to a deeper awareness of the mystery
of death and resurrection
in God’s plan of redemption.
It constantly says to us
how infinitely great is God’s mercy [Eph. 2:8].
The original Mercy Cross was ebony with an ivory insert.
Our contemporary emblem preserves this symbol
of our identification with Christ,
both crucified and risen.
It reminds us that
without the Cross the real Crown cannot come.¹
It urges us to offer the gift of ourselves.
He has written us in His hands.
Shall not we then write His wounds
on our minds and hearts?²
¹ Some joyful circumstance will soon prove that God is watching over your concerns which are all his own – but without the cross the real crown cannot come. Some great thing which He designs to accomplish – would have been too much – without a little bitter in the cup. Bless and love the Fatherly hand which has hurt you. He will soon come with both hands filled with favors and blessings. The Correspondence of Catherine McAuley, 1818-41, ed. Sullivan, M. C., Dublin, Four Courts Press, 1995. p.259.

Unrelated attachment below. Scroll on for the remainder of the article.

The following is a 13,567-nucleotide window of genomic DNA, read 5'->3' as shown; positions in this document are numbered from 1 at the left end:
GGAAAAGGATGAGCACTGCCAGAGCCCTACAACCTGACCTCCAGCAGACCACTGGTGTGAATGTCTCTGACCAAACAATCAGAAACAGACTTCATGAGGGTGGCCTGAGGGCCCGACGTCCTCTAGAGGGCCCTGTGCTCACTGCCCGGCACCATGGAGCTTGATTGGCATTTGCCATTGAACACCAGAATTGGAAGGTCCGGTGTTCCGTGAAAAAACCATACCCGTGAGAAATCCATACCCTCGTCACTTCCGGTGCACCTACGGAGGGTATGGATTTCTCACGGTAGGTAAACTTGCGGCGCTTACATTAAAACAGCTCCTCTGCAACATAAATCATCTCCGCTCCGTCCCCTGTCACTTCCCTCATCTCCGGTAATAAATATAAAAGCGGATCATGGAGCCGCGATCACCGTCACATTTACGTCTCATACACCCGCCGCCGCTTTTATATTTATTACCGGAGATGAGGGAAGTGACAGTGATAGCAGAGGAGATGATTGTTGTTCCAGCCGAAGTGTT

² Let us then often fly to the foot of the cross, and repose in the wounds of Jesus. He has written us in His hands – shall we not write His wounds on our minds and hearts? Shall we not say with St. Augustine: ‘These wounds are my refuge, my hope, my salvation, my life, my resurrection’. Familiar Instructions of Rev Mother McAuley, [author unknown], St. Louis, 1927. p73.